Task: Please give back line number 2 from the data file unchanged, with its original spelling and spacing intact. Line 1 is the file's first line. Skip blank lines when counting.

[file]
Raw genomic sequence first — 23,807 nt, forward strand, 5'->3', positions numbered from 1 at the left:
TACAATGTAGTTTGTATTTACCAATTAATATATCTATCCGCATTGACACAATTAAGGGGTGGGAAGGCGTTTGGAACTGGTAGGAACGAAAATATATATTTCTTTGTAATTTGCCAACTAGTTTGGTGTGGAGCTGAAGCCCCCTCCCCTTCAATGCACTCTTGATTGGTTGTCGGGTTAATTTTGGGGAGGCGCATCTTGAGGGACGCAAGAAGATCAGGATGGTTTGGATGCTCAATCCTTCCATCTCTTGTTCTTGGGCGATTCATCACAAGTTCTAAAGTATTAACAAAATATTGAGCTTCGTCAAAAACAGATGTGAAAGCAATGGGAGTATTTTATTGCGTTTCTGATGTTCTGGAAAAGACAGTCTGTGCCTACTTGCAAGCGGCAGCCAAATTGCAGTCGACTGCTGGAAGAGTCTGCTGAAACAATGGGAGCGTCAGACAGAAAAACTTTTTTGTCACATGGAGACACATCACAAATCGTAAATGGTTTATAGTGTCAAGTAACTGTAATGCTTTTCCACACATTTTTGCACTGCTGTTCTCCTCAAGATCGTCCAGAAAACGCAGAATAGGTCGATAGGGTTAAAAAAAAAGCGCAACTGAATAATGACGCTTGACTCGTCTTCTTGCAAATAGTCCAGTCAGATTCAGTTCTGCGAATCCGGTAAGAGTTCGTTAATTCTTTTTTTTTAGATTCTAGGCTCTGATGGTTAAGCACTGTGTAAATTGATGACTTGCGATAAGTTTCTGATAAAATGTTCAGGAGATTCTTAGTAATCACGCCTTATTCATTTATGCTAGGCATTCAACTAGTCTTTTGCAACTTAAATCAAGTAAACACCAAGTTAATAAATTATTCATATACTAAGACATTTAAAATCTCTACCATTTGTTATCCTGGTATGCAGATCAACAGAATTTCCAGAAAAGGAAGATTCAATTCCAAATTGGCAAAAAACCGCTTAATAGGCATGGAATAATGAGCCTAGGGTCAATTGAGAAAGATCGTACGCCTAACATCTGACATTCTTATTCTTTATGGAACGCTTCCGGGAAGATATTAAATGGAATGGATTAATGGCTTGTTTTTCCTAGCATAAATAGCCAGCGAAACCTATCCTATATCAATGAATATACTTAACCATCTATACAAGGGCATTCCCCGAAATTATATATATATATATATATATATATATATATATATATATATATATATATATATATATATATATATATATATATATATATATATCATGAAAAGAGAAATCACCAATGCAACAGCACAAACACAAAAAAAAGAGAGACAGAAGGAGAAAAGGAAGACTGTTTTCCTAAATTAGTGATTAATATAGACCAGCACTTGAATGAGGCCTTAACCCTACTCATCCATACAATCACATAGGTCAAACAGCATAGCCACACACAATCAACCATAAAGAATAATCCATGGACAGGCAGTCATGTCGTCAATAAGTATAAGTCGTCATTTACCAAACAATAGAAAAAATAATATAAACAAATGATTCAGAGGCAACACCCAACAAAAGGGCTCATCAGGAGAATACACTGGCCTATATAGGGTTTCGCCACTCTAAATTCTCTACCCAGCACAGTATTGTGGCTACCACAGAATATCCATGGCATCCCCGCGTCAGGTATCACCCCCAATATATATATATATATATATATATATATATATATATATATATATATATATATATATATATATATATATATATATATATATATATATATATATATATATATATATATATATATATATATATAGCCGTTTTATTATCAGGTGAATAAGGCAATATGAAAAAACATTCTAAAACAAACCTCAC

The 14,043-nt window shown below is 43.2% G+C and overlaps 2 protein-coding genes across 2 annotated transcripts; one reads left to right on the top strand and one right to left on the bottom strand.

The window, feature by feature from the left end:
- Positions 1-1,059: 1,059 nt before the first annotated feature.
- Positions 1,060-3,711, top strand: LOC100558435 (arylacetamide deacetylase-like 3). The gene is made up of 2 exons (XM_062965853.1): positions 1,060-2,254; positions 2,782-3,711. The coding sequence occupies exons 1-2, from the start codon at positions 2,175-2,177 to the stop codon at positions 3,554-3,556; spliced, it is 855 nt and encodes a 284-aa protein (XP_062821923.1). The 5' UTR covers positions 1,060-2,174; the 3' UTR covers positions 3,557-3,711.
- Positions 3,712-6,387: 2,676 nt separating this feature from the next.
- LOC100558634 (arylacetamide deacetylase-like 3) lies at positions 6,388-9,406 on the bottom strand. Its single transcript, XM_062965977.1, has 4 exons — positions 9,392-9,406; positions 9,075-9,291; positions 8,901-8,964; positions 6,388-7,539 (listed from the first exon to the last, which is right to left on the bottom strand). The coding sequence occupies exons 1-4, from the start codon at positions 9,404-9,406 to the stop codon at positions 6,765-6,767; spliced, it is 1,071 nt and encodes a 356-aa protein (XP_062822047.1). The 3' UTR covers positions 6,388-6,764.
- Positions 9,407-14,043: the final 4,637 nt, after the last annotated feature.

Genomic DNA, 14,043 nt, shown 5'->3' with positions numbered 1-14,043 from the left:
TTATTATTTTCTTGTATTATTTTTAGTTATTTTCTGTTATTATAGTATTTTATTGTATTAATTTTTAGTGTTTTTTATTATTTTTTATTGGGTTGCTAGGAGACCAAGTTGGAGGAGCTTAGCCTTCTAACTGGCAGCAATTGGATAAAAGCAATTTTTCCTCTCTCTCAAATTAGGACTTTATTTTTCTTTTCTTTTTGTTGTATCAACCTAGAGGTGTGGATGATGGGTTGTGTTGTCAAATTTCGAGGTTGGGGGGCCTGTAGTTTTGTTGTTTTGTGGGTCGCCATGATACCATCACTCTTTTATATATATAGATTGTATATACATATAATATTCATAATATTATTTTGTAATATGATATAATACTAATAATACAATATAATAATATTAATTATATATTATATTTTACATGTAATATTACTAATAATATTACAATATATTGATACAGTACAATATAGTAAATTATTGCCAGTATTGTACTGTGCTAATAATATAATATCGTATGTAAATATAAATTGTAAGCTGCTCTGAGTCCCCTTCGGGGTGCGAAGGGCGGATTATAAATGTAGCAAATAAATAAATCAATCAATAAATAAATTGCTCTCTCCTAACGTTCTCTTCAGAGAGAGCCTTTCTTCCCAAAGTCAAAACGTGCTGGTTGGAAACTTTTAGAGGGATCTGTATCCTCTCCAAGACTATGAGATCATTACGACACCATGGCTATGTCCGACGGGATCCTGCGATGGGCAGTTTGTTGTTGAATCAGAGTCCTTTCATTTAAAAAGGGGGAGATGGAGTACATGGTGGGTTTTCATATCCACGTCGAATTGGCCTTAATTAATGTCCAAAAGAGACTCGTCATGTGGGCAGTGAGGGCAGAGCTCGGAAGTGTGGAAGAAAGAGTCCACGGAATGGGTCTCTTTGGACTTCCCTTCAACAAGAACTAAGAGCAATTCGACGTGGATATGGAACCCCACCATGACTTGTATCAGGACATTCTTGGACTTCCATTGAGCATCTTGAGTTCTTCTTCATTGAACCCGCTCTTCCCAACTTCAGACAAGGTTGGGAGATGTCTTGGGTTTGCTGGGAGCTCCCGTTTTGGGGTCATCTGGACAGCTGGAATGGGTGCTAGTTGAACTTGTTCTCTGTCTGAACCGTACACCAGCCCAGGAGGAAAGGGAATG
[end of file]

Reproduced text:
TACAATGTAGTTTGTATTTACCAATTAATATATCTATCCGCATTGACACAATTAAGGGGTGGGAAGGCGTTTGGAACTGGTAGGAACGAAAATATATATTTCTTTGTAATTTGCCAACTAGTTTGGTGTGGAGCTGAAGCCCCCTCCCCTTCAATGCACTCTTGATTGGTTGTCGGGTTAATTTTGGGGAGGCGCATCTTGAGGGACGCAAGAAGATCAGGATGGTTTGGATGCTCAATCCTTCCATCTCTTGTTCTTGGGCGATTCATCACAAGTTCTAAAGTATTAACAAAATATTGAGCTTCGTCAAAAACAGATGTGAAAGCAATGGGAGTATTTTATTGCGTTTCTGATGTTCTGGAAAAGACAGTCTGTGCCTACTTGCAAGCGGCAGCCAAATTGCAGTCGACTGCTGGAAGAGTCTGCTGAAACAATGGGAGCGTCAGACAGAAAAACTTTTTTGTCACATGGAGACACATCACAAATCGTAAATGGTTTATAGTGTCAAGTAACTGTAATGCTTTTCCACACATTTTTGCACTGCTGTTCTCCTCAAGATCGTCCAGAAAACGCAGAATAGGTCGATAGGGTTAAAAAAAAAGCGCAACTGAATAATGACGCTTGACTCGTCTTCTTGCAAATAGTCCAGTCAGATTCAGTTCTGCGAATCCGGTAAGAGTTCGTTAATTCTTTTTTTTTAGATTCTAGGCTCTGATGGTTAAGCACTGTGTAAATTGATGACTTGCGATAAGTTTCTGATAAAATGTTCAGGAGATTCTTAGTAATCACGCCTTATTCATTTATGCTAGGCATTCAACTAGTCTTTTGCAACTTAAATCAAGTAAACACCAAGTTAATAAATTATTCATATACTAAGACATTTAAAATCTCTACCATTTGTTATCCTGGTATGCAGATCAACAGAATTTCCAGAAAAGGAAGATTCAATTCCAAATTGGCAAAAAACCGCTTAATAGGCATGGAATAATGAGCCTAGGGTCAATTGAGAAAGATCGTACGCCTAACATCTGACATTCTTATTCTTTATGGAACGCTTCCGGGAAGATATTAAATGGAATGGATTAATGGCTTGTTTTTCCTAGCATAAATAGCCAGCGAAACCTATCCTATATCAATGAATATACTTAACCATCTATACAAGGGCATTCCCCGAAATTATATATATATATATATATATATATATATATATATATATATATATATATATATATATATATATATATATATATATATATATATCATGAAAAGAGAAATCACCAATGCAACAGCACAAACACAAAAAAAAGAGAGACAGAAGGAGAAAAGGAAGACTGTTTTCCTAAATTAGTGATTAATATAGACCAGCACTTGAATGAGGCCTTAACCCTACTCATCCATACAATCACATAGGTCAAACAGCATAGCCACACACAATCAACCATAAAGAATAATCCATGGACAGGCAGTCATGTCGTCAATAAGTATAAGTCGTCATTTACCAAACAATAGAAAAAATAATATAAACAAATGATTCAGAGGCAACACCCAACAAAAGGGCTCATCAGGAGAATACACTGGCCTATATAGGGTTTCGCCACTCTAAATTCTCTACCCAGCACAGTATTGTGGCTACCACAGAATATCCATGGCATCCCCGCGTCAGGTATCACCCCCAATATATATATATATATATATATATATATATATATATATATATATATATATATATATATATATATATATATATATATATATATATATATATATATATATATATATATATATATATATATATAGCCGTTTTATTATCAGGTGAATAAGGCAATATGAAAAAACATTCTAAAACAAACCTCAC